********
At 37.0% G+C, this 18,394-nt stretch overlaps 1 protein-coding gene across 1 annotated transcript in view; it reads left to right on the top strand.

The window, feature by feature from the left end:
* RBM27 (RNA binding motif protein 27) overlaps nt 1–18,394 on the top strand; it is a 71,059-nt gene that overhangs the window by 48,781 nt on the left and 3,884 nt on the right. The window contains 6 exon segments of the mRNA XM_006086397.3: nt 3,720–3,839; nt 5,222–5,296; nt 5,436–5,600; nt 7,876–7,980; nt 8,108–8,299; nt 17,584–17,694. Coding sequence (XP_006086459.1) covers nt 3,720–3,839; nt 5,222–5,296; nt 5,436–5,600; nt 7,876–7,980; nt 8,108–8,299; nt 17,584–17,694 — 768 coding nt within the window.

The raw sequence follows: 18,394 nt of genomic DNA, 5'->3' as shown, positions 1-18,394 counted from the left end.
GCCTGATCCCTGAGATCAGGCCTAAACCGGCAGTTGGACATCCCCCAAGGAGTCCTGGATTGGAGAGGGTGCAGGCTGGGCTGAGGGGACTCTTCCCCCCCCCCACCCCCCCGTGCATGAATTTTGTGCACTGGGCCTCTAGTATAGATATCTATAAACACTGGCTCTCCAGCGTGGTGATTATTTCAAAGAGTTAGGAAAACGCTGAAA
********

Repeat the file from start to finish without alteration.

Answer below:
At 37.0% G+C, this 18,394-nt stretch overlaps 1 protein-coding gene across 1 annotated transcript in view; it reads left to right on the top strand.

The window, feature by feature from the left end:
* RBM27 (RNA binding motif protein 27) overlaps nt 1–18,394 on the top strand; it is a 71,059-nt gene that overhangs the window by 48,781 nt on the left and 3,884 nt on the right. The window contains 6 exon segments of the mRNA XM_006086397.3: nt 3,720–3,839; nt 5,222–5,296; nt 5,436–5,600; nt 7,876–7,980; nt 8,108–8,299; nt 17,584–17,694. Coding sequence (XP_006086459.1) covers nt 3,720–3,839; nt 5,222–5,296; nt 5,436–5,600; nt 7,876–7,980; nt 8,108–8,299; nt 17,584–17,694 — 768 coding nt within the window.

The raw sequence follows: 18,394 nt of genomic DNA, 5'->3' as shown, positions 1-18,394 counted from the left end.
GCCTGATCCCTGAGATCAGGCCTAAACCGGCAGTTGGACATCCCCCAAGGAGTCCTGGATTGGAGAGGGTGCAGGCTGGGCTGAGGGGACTCTTCCCCCCCCCCACCCCCCCGTGCATGAATTTTGTGCACTGGGCCTCTAGTATAGATATCTATAAACACTGGCTCTCCAGCGTGGTGATTATTTCAAAGAGTTAGGAAAACGCTGAAA